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Chesapeake Bay News


Question of the Week: How is the Bay harmed if we don't recycle?

Welcome to this week’s installment of the BayBlog Question of the Week! Each week we'll take a question submitted through the Chesapeake Bay Program website and answer it here for all to read.

This week’s question comes from Colleen, who asks: How is the Bay harmed if we don’t recycle?

Reducing our waste by recycling is a huge help to the Chesapeake Bay and its rivers. We're not just talking about recycling your typical bottles, cans and paper -- you can recycle all kinds of materials: water, food, cooking oil and even electronics, to name just a few.


When you don't recycle, you create much more waste that has to be treated or disposed of in some way. This includes something as simple as water. When it gets dumped into our sewer systems, it requires treatment that uses a lot of energy and money. If too much water goes to wastewater treatment facilities, those facilities will eventually need to be upgraded, which costs even more.


To save water, all you need to do is put a bucket in your shower or sink to catch the water from your faucet while it warms up. You can then use that water in plants, as drinking water for pets, or in regular household cleaning. You can also install a rain barrel in your yard to recycle rainwater that would normally run off your yard into the nearest storm drain.

Putting food down the garbage disposal is another example of creating waste out of something that can be recycled. Instead of letting food and grease get into your septic system or public sewer by putting it down the disposal, try “recycling” it by creating a compost pile. Composting reduces waste in landfills and is useful for fertilizing and enriching gardens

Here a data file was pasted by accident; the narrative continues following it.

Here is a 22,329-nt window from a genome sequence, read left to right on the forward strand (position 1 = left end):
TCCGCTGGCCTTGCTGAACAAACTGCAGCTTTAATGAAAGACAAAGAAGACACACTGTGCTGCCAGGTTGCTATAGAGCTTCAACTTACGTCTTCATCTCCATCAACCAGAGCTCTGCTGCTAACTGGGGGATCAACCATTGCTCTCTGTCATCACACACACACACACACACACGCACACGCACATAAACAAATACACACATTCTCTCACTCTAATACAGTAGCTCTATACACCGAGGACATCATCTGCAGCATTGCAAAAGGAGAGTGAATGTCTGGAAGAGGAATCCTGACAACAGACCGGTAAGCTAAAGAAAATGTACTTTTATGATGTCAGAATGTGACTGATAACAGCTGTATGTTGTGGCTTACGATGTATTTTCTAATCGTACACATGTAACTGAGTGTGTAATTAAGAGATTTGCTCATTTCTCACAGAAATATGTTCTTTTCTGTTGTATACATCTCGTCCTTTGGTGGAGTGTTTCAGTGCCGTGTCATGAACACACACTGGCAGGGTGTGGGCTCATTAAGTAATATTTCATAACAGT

Cooking oil is one thing many people overlook when thinking about recycling. Some people just toss it down the drain, but this can be very hazardous because it can build up in sewer lines over time and cause harmful, expensive bloackages. There are facilities that will accept used cooking oil; find one near you at Earth911.org.

Recycling anything ultimately helps the Chesapeake Bay and the environment as a whole. Recycling cans, bottles, paper and other items reduces the amount of waste that travels to landfills, helping to make those landfills last longer so no new landfills need to be built. And properly disposing of recyclables reduces the amount of trash that can get into our waterways.

If you’re not sure about what can be recycled or where you should take it, you can check Earth911.com to find centers near you.


Do you have a question about the Chesapeake Bay? Ask us and your question might be chosen at the next Question of the Week! Feel free to suggest other questions that will encourage reader discussion as well!


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